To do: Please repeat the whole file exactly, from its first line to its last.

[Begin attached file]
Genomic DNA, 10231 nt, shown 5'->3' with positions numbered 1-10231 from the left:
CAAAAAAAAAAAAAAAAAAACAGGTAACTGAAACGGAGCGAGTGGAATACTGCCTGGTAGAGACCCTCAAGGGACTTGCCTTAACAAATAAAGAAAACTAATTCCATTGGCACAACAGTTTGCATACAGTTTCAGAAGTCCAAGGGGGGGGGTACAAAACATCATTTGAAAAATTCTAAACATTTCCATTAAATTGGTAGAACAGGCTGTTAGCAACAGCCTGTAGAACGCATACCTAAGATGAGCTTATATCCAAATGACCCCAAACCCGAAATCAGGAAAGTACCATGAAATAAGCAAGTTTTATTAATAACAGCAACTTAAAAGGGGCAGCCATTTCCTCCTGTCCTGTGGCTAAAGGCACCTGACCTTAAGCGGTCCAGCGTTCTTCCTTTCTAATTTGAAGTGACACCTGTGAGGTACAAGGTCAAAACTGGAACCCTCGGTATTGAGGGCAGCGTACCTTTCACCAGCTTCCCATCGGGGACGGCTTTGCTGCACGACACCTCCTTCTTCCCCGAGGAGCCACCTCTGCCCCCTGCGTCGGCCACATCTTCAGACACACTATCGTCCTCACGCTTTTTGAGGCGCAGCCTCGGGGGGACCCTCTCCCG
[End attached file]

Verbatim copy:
Genomic DNA, 10231 nt, shown 5'->3' with positions numbered 1-10231 from the left:
CAAAAAAAAAAAAAAAAAAACAGGTAACTGAAACGGAGCGAGTGGAATACTGCCTGGTAGAGACCCTCAAGGGACTTGCCTTAACAAATAAAGAAAACTAATTCCATTGGCACAACAGTTTGCATACAGTTTCAGAAGTCCAAGGGGGGGGGTACAAAACATCATTTGAAAAATTCTAAACATTTCCATTAAATTGGTAGAACAGGCTGTTAGCAACAGCCTGTAGAACGCATACCTAAGATGAGCTTATATCCAAATGACCCCAAACCCGAAATCAGGAAAGTACCATGAAATAAGCAAGTTTTATTAATAACAGCAACTTAAAAGGGGCAGCCATTTCCTCCTGTCCTGTGGCTAAAGGCACCTGACCTTAAGCGGTCCAGCGTTCTTCCTTTCTAATTTGAAGTGACACCTGTGAGGTACAAGGTCAAAACTGGAACCCTCGGTATTGAGGGCAGCGTACCTTTCACCAGCTTCCCATCGGGGACGGCTTTGCTGCACGACACCTCCTTCTTCCCCGAGGAGCCACCTCTGCCCCCTGCGTCGGCCACATCTTCAGACACACTATCGTCCTCACGCTTTTTGAGGCGCAGCCTCGGGGGGACCCTCTCCCG